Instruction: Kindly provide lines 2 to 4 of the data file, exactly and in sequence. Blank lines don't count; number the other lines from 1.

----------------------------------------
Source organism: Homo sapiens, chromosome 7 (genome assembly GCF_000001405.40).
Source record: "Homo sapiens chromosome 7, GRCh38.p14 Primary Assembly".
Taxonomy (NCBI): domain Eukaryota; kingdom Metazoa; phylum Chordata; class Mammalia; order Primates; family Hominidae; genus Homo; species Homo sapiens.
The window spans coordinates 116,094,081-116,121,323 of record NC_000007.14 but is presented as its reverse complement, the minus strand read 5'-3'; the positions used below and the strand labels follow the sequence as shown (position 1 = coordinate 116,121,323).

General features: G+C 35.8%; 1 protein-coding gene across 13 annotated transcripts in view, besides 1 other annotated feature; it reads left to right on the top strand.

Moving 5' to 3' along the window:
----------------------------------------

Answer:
Source record: "Homo sapiens chromosome 7, GRCh38.p14 Primary Assembly".
Taxonomy (NCBI): domain Eukaryota; kingdom Metazoa; phylum Chordata; class Mammalia; order Primates; family Hominidae; genus Homo; species Homo sapiens.
The window spans coordinates 116,094,081-116,121,323 of record NC_000007.14 but is presented as its reverse complement, the minus strand read 5'-3'; the positions used below and the strand labels follow the sequence as shown (position 1 = coordinate 116,121,323).